Savings need to be investigated

2 Feb 2024
Peterborough could see smaller black bins trialled

At last, the Council has published the list of “community assets” that is proposing for repurposing or closure in the first phase of its “Localities Review” project.

The "disposals" list remained secret for too long but now it’s out in the open and councillors, operators of community centres and residents can have an honest and open debate about it. I am disappointed that Paston Farm community centre in my ward is on the list for disposal, although the report does say that a lot more discussion and thought is needed before any decisions are made.

I am strongly urging the Council to save Paston Farm from closure. It is more than just a community centre; it is the heart and soul of our ward. Closing it would be a tremendous loss for our community.

Paston Farm's community cafe provides hot meals at a reasonable price, fostering a sense of belonging for all who visit. The community fridge addresses food insecurity, ensuring that nobody in our ward goes hungry. Closing it would leave a void that cannot be easily filled.

While tough decisions must be made, we must consider the long-term impact on our community. Closing Paston Farm would dismantle a support system that has transformed lives and restored hope. I want the Council to look beyond the numbers and statistics and preserve this haven of support and nourishment for our community.

​One of my roles on the Council is as vice-chair of the Climate and Environment Scrutiny Committee. A recent recommendation by the committee caused a lot of comment on Facebook, although it was agreed unanimously by councillors of all parties. The committee recommended that council officers consider doing a small trial to find out whether providing residents with smaller black bins for non-recyclable waste could significantly increase our recycling rates and save valuable resources.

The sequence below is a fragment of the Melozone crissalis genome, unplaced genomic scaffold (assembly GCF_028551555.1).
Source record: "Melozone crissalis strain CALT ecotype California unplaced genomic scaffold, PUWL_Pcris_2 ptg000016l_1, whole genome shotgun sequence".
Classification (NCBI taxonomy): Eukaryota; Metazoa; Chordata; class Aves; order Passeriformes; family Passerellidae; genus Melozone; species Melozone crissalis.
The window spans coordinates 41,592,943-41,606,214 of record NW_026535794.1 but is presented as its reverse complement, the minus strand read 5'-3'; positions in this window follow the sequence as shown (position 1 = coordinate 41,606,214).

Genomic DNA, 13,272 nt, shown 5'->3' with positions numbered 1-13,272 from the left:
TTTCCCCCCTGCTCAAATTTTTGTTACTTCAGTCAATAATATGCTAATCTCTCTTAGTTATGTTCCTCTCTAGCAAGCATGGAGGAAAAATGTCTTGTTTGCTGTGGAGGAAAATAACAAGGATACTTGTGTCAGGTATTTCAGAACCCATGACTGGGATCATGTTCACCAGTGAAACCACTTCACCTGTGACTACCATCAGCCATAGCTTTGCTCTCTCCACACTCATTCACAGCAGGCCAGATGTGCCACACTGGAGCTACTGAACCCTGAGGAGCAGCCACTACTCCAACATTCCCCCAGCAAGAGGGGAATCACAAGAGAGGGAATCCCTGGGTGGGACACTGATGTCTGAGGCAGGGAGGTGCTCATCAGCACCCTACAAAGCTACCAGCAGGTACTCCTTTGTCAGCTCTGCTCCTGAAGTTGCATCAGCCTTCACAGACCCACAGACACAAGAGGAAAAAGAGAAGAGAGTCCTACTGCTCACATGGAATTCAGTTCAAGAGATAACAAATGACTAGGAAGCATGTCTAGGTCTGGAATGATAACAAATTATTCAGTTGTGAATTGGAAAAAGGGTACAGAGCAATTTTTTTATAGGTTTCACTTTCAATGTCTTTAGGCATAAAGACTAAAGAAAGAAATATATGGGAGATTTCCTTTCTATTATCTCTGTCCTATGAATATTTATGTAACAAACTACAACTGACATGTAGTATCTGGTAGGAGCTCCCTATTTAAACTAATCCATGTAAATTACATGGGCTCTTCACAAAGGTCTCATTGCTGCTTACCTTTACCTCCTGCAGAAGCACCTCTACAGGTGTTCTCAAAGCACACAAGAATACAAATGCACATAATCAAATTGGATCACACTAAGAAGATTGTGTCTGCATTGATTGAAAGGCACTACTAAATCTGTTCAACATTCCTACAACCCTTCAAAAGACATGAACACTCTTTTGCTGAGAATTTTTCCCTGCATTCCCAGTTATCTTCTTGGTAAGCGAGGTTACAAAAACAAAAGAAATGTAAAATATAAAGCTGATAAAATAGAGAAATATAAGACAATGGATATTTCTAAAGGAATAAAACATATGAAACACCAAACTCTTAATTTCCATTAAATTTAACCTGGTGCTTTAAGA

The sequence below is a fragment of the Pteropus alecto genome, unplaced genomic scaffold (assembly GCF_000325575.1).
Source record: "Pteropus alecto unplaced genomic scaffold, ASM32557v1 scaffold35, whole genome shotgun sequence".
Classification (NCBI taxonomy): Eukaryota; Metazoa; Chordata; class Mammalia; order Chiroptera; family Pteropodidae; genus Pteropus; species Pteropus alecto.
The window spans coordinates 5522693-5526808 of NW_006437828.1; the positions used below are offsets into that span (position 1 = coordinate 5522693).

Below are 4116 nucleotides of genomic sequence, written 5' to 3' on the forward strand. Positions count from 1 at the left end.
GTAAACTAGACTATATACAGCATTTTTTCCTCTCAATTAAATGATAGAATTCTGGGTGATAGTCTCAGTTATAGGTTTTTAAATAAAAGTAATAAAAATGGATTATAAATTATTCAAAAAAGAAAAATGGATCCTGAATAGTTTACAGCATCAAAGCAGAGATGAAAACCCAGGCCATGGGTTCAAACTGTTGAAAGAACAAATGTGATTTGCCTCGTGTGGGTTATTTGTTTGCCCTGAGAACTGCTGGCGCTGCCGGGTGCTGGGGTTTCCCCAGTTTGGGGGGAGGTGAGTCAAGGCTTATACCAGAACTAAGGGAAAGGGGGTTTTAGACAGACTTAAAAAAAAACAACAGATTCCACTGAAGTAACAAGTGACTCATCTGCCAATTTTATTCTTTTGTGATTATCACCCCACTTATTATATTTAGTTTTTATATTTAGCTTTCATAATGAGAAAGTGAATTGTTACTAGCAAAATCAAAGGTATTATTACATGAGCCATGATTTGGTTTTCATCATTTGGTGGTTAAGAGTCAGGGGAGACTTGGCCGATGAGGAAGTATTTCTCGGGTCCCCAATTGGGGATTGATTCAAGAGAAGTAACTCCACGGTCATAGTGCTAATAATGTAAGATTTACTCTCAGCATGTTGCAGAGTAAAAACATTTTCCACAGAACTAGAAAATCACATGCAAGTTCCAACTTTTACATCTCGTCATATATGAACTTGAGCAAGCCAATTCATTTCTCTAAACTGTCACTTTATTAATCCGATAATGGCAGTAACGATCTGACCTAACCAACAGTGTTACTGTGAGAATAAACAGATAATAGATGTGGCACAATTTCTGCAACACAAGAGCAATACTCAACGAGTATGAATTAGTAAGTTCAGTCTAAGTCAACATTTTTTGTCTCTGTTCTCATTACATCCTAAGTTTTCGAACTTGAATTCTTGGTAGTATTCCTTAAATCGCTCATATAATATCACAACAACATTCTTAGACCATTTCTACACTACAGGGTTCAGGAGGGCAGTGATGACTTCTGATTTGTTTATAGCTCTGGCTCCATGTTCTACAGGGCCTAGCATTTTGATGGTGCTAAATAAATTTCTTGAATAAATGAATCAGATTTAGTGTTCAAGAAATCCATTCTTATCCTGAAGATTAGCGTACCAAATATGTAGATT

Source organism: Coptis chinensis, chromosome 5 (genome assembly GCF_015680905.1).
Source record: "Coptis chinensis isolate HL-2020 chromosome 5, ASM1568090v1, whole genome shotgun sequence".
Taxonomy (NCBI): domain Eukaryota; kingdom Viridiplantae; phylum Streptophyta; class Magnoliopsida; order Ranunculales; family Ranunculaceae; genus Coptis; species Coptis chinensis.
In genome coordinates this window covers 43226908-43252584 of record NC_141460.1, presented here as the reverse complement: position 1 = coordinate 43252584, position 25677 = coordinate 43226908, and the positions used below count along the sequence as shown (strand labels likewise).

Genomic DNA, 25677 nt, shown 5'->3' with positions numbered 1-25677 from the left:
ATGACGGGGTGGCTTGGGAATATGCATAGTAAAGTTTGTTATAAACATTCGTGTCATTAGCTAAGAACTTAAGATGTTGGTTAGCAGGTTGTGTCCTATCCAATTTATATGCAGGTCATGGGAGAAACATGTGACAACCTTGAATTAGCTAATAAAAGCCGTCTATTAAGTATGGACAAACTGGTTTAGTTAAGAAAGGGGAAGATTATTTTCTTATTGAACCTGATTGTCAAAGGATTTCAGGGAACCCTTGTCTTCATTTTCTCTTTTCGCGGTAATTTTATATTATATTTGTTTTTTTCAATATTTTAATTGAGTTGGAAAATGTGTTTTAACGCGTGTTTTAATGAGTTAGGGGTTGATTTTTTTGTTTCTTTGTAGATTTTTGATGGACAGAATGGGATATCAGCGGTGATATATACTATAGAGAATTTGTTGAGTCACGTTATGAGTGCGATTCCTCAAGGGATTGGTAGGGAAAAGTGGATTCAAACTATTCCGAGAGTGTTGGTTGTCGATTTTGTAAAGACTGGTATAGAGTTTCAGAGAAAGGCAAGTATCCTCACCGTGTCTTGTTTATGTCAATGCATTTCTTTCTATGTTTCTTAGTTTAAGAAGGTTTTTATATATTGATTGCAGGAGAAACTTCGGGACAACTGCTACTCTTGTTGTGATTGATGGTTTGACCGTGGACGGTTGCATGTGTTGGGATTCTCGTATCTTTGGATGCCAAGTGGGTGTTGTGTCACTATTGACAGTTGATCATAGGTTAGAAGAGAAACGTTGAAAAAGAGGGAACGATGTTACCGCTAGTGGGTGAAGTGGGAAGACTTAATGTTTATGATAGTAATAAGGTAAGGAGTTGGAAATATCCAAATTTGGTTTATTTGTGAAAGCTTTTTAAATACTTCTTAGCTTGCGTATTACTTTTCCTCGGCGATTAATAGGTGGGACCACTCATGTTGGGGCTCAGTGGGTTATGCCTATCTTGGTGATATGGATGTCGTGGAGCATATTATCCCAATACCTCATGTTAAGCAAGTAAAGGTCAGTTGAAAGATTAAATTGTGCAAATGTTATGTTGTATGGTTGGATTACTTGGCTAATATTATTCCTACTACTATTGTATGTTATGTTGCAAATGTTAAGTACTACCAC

​Currently, our recycling rate stands at 42 percent, which falls short compared to the top-performing councils that have achieved rates above 62 per cent or more. It was identified that all of the top ten councils for recycling have smaller black bins than the ones we have in Peterborough. Council officers estimated that if our recycling rate could be increased by 20 percentage points to that of the top performers, then we could save £1.4 million each year, which is the equivalent of a 2 per cent cut in the rate of Council Tax. Black bin waste goes to our incinerator which is very expensive to operate and produces vast amounts of Carbon dioxide, which contributes significantly to climate change.

So what is being suggested is only a trial of smaller bins and other factors such as the cost of new bins and the needs of larger households will have to be taken into account. Top performing councils also do other things such as offering collections of textiles and small electrical items, so maybe that’s something else that should be considered in Peterborough. I imagine many single people and pensioners might welcome having a smaller black bin but finding that out could be part of the trial. It’s a key part of “Scrutiny” to ask questions and make suggestions to Council decision makers: so a change that can potentially save lots of money and massively benefit the environment is surely something that should at least be investigated.

​As Liberal Democrat councillors, we will always strive to ensure that the Council fully consults with residents before implementing any changes to bin collection regimes.

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